One of the most important things I am here to teach readers is that there is no such generic concept as risk. There are risks, and they must be handled separately. Generic measures of risk such as standard deviation of returns, beta, etc. are unstable. This was driven home to me when I heard a presentation from endowment investment advisors, where they talked about their models, and how the models translated current economic statistics into investment decisions.
I’m sorry, but the models can not be that good. The financial markets are only weakly related to the real economy in the short-run, though the tie gets strong in the long-run.
Economies are unstable; get used to it. The concept of equilibrium is also not useful, and it holds economics in thrall, because it makes the math work, even though equilibrium never occurs.
It is far better to look at your investment in an oil refiner and ask “What are the possibilities for where crack spreads will be a year from now,” than to look at the beta, correlations to anything, standard deviations, etc. The coefficients aren’t stable.
Many advisors would rather follow a false certainty, than have to think for themselves, and have to deal with the complexity of the markets.
I am a quantitative analyst, and a very good one. That is why I pay attention to the limitations of models, and the possibility that past data might be special, and not so relevant to the present. It is far better that you pick over your portfolios, and ask what risks they are subject to, than to look at standardized risk measurements that describe the past or present.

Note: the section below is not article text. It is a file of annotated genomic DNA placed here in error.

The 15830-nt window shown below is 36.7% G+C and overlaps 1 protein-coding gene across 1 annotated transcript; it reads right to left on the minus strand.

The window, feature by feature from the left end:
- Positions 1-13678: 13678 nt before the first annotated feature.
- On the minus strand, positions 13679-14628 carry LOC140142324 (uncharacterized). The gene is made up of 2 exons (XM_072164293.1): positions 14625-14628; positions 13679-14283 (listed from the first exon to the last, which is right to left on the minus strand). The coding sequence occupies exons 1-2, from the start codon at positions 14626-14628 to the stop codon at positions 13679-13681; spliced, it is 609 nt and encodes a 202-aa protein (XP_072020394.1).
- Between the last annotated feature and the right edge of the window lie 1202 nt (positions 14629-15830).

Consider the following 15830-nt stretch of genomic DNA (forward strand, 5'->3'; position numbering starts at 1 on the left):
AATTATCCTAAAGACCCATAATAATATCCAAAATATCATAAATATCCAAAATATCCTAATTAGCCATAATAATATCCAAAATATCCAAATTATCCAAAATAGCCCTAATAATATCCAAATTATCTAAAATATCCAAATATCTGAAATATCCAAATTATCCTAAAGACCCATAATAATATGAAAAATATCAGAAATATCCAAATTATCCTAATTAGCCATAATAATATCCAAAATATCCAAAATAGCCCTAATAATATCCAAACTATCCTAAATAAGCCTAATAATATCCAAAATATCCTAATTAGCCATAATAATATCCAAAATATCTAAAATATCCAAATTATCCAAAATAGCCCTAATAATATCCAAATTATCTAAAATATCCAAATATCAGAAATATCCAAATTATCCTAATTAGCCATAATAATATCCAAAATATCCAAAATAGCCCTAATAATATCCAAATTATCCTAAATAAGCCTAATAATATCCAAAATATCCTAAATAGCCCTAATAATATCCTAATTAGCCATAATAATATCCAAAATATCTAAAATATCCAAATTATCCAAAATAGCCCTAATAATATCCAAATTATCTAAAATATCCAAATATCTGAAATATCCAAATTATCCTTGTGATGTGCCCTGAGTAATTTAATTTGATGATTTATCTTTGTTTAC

Be forward looking. What can go wrong? Analyze each company. Find the three most pertinent risks — read the 10-K if you are having a hard time. See if you think the risks are worth taking.
But be assured of this. Merely by looking at market price derived variables for stocks, you won’t learn anything valuable about the risks of what you own, or might own. You need to think like a businessman, a sole owner, and ask whether the risks can be ably faced.
To the Consultants
Your models are garbage. You need to review your managers at the holdings level, or you are doing no good at all. All of the aggregate statistics hide the instability. Far better to understand the qualitative methods of managers, and analyze whether they have a durable competitive advantage or not.
That may not seem so scientific, but science is put to bad ends in areas where there is no good science.
If I were hiring managers, I would spend a lot of time on process and people, and ignore a lot of other items.
Mathematics is of limited use in analyzing investments and investment managers. It is far better to look for those that have good business sense, and invest with them.